Giant Sand, Rhythm Room, 7/26/12

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Giant Sand Rhythm Room Thursday, July 26

See also: Howe Gelb on Giant Giant Sand, and How an Acid Trip and Roman Polanski Birthed Tucson's Music Scene

By Mike Cryer

"And here I am, the center of all beauty!" -- Frank O'Hara

This is how emotion and melancholy gets played out as tone: emotion sounds/looks like something sad (emoticon) but means something more complex (Bill Murray).

That's the trick of musical composition -- or any composition, really -- matching the tone to the wishful, concrete meaning. As abstract as music is, it's easier to pretend a sound than actually mean it. This happens a lot. Just think of how many ways you've said, "I love you."

Last night's incestuous lead-up to Giant Sand featured some pretending, mostly in the guise of real emotion, but Giant Sand's closing set was less affected and more imaginative than you might think.

After Dead Voices begged the audience to care for their pathos, Gelb stepped in on the piano for a moment, tinkling over their sadness, and for that moment the audience did care. If Dead Voices ever do achieve "negative capability," then all audiences will be safe from "needing" to care, lest all audiences die and have to hear "Amazing Grace."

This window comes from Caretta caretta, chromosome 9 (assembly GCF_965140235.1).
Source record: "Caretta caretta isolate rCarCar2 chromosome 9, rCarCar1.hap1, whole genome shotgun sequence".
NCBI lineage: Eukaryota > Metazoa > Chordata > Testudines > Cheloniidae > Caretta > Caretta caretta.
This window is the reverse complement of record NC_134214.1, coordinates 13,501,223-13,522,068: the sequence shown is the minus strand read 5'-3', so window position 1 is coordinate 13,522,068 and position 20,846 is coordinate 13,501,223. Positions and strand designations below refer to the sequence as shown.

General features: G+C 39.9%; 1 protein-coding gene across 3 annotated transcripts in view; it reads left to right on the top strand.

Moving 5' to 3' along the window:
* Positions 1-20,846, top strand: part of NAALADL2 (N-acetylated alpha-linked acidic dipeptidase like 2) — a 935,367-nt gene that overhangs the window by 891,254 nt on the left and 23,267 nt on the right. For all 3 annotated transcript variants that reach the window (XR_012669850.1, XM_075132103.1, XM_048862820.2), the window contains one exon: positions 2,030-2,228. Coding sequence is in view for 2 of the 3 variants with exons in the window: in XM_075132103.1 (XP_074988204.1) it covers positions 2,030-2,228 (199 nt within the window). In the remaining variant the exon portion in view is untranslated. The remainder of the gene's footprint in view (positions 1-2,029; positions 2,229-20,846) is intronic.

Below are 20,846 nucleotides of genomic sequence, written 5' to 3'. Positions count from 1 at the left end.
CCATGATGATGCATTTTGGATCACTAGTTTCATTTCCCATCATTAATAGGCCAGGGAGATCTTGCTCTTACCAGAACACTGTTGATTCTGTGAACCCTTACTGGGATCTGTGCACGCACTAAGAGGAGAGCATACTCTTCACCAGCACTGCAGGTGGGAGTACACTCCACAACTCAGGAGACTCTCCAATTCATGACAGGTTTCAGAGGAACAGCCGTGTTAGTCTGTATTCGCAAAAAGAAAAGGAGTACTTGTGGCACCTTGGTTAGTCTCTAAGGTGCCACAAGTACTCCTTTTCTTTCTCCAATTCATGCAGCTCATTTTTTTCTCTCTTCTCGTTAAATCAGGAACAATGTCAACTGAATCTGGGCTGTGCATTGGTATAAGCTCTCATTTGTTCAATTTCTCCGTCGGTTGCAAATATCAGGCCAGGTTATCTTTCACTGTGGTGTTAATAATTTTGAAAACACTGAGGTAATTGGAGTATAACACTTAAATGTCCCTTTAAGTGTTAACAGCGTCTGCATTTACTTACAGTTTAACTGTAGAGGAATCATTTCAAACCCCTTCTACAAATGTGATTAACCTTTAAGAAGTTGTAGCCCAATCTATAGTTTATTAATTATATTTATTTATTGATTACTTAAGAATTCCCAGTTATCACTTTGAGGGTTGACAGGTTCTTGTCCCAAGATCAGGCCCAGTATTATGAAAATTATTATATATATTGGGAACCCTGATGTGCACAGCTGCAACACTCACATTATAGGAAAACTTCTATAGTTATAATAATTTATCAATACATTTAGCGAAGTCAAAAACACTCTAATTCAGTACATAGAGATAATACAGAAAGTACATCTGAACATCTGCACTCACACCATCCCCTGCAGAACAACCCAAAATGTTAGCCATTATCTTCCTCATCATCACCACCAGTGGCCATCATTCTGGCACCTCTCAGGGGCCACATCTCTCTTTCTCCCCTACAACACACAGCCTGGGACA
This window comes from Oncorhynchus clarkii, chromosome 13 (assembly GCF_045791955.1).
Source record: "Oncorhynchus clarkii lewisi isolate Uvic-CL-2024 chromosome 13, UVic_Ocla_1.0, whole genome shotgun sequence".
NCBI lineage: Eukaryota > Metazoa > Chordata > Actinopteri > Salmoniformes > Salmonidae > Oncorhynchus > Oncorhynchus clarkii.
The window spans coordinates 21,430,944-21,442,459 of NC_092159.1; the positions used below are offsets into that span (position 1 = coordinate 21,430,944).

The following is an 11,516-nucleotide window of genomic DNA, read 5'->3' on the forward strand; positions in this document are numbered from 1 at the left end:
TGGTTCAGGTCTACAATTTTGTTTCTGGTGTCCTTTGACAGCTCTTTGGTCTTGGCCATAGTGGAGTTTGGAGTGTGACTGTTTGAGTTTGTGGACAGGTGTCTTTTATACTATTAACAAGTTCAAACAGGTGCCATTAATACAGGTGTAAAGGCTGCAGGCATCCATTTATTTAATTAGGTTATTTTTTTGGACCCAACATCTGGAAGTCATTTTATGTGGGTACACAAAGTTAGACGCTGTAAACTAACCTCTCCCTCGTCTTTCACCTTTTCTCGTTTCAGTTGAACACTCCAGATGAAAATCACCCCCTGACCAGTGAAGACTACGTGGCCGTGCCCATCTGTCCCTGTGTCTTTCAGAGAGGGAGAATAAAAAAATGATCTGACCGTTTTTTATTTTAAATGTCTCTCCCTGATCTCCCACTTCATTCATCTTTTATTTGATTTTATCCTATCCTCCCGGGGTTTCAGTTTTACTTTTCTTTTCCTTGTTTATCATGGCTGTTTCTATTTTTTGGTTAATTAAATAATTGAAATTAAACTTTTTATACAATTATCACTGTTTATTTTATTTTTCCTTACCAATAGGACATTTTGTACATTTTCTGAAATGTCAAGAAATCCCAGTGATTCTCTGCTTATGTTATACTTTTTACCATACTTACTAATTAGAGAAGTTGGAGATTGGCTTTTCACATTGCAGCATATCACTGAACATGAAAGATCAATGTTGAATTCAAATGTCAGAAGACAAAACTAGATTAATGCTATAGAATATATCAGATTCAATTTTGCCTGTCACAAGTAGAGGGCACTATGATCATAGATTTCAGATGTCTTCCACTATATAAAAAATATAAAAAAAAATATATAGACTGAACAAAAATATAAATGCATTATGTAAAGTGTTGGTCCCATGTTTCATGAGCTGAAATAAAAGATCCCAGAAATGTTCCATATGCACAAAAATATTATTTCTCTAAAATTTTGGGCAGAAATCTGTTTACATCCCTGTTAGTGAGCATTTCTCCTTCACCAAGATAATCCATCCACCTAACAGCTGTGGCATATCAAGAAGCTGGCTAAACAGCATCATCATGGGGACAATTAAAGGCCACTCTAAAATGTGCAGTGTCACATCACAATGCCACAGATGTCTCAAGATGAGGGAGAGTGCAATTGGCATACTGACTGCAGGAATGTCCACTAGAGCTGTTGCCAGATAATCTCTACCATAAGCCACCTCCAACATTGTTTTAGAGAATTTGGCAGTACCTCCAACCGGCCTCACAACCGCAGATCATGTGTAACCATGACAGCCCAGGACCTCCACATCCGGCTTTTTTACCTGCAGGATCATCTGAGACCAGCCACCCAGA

Make My Baby is the best imperative band name of all time. Just ask the next woman you see to recite the name. If you don't get slapped, then ask her to say it again: Make my baby! Goodness gracious. Even though Make My Baby didn't play last night, one of the band's singers, Lonna Kelley, was ubiquitous -- she sat in with all bands and performed her own set. Kelley's innocent delivery betrays what's at stake in some of her songs, asking, again, what is it that keeps her so silent? Oh, Lonna, we love you, please speak up!

Giant Sand is uninhibited, which means Gelb is very generous. He's so generous he lends his style to most of the band -- the only dude without a fedora was the drummer, and you can't make a drummer do anything, really, right?

What's fun about Gelb and Giant Sand is just that -- they're fun. There's a trust among the musicians that allows for playfulness. And it's serious play. There's no script that says: "We all need to be lonely here..." Imagination is celebrated and chances are taken.

Thank you.

Critic's Notebook: Overheard: "Code 9" Most of All: Gelb is funny. Best Instrument: Double-stuffed trumpet. Most Derelict: Guess.

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